Malaysia Airlines’ mainland flights to expand rapidly
Malaysia Airlines, after being re-nationalized and restructured, decided to carry out a rapid expansion into the Chinese market with a brand new look. Eyeing the immense consumption power of Chinese tourists, Malaysia Airlines will add eight new destinations in the mainland, with 11 new routes and 35 additional flights between Malaysia and China, beginning in early 2017.
The new destinations include Haikou, Nanjing, Fuzhou, Wuhan, Chengdu, Chongqing, Tianjin and Shenzhen. The airline will also add a second daily flight between Kuala Lumpur and Shanghai, subject to the availability of slots, in April 2017. This follows the airline’s recent announcement on its service upgrade on its morning Kuala Lumpur-Hong Kong flights from the Boeing 737 to the Airbus 330.
Along with the new routes, Malaysia Airlines also vows to be competitive in price, while upgrading service, such as providing better on-board services and a more convenient lounge.
“Concerning the capacity we put in the mainland next year, total sales may increase 30 to 50 percent in 2017, while the overall sales will reach double digit growth next year compared to 2016,” said Arved Von Zur Mehlen, chief commercial officer of Malaysia Airlines.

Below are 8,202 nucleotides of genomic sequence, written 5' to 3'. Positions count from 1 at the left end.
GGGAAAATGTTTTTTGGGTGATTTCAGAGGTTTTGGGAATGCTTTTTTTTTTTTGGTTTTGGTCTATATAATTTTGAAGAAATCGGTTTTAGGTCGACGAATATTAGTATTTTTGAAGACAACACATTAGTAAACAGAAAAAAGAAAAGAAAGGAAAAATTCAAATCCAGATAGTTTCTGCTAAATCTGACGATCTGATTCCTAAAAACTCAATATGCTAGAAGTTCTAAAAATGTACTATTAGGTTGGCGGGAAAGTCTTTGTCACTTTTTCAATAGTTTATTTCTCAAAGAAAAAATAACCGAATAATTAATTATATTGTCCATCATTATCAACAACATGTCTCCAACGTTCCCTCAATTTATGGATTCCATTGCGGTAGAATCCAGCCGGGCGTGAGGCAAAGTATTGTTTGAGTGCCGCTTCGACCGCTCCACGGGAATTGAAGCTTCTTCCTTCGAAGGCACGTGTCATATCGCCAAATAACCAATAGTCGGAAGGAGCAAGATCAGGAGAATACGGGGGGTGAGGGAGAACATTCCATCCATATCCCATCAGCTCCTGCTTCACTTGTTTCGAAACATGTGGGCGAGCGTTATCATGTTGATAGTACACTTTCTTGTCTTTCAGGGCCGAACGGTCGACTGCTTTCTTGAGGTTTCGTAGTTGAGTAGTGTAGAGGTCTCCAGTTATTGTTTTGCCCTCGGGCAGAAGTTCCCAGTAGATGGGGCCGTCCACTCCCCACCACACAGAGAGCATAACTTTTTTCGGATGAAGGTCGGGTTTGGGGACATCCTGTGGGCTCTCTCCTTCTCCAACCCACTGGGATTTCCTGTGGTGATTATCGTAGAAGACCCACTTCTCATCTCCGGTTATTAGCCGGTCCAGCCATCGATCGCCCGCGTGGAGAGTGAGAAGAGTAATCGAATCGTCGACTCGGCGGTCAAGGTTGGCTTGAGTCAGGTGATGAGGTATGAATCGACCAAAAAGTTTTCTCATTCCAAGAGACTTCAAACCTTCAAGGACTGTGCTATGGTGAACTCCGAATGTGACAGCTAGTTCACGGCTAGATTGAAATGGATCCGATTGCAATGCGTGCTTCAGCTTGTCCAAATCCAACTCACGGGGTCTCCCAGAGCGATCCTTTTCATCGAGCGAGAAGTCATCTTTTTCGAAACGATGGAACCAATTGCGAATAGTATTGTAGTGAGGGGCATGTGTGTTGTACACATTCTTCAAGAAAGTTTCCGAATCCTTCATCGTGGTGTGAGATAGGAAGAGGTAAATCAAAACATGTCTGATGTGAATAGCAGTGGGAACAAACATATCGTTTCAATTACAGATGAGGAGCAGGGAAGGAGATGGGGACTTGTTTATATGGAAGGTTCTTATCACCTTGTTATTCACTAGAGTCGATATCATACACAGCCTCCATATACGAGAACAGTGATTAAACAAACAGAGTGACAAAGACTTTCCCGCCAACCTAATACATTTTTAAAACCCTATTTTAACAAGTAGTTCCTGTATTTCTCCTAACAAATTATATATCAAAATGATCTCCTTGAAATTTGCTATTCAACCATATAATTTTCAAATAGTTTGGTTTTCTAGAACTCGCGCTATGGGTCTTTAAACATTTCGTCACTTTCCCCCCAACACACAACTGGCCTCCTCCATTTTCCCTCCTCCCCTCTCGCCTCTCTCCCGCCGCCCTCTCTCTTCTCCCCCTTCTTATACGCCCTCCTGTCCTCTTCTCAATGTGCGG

Based on the positive statistics and China’s huge potential for outbound tourism, Mehlen is quite confident that Malaysia Airlines will regain its status as a Skytrax five-star airline company that it had in 2011 and 2013.
“Currently, the passenger load factor of Malaysia Airlines between China and Malaysia reached 90 percent, which means we have rebuilt customer confidence thanks to our aggressive marketing strategies. The damaging effect of the plane crash two years ago has become not so much an issue now, and we are basically through this issue,” he added.
He reckons that China’s tourist market to Malaysia is growing rapidly due to the shared cuisine, language and cultural connections. Because Goldman Sachs forecasts that the passport ownership rate in the mainland will increase from 4 percent in 2014 to 15 percent in 2025, tourism from China to Malaysia has huge growth potential.
Malaysia Airlines’ CEO Peter Bellew unfolded a more aggressive plan for the Chinese market: “Malaysia Airlines plans to triple Chinese business over the next five years. I see potential for direct flights to 20 Chinese cities from Kuala Lumpur, Penang, Kota Kinabalu and Kuching by 2019.”
Two years ago, Malaysia Airlines lost two aircraft — Flight 370 and Flight 17 — less than five months apart, exacerbating the airline’s financial troubles and leading to the re-nationalization of the airline. Prior to 2014, Malaysia had one of the world’s best safety records — just two fatal accidents in 68 years of operation, including the hijacking in 1977 of Flight 653 that resulted in 100 deaths.
number of expected direct flights to China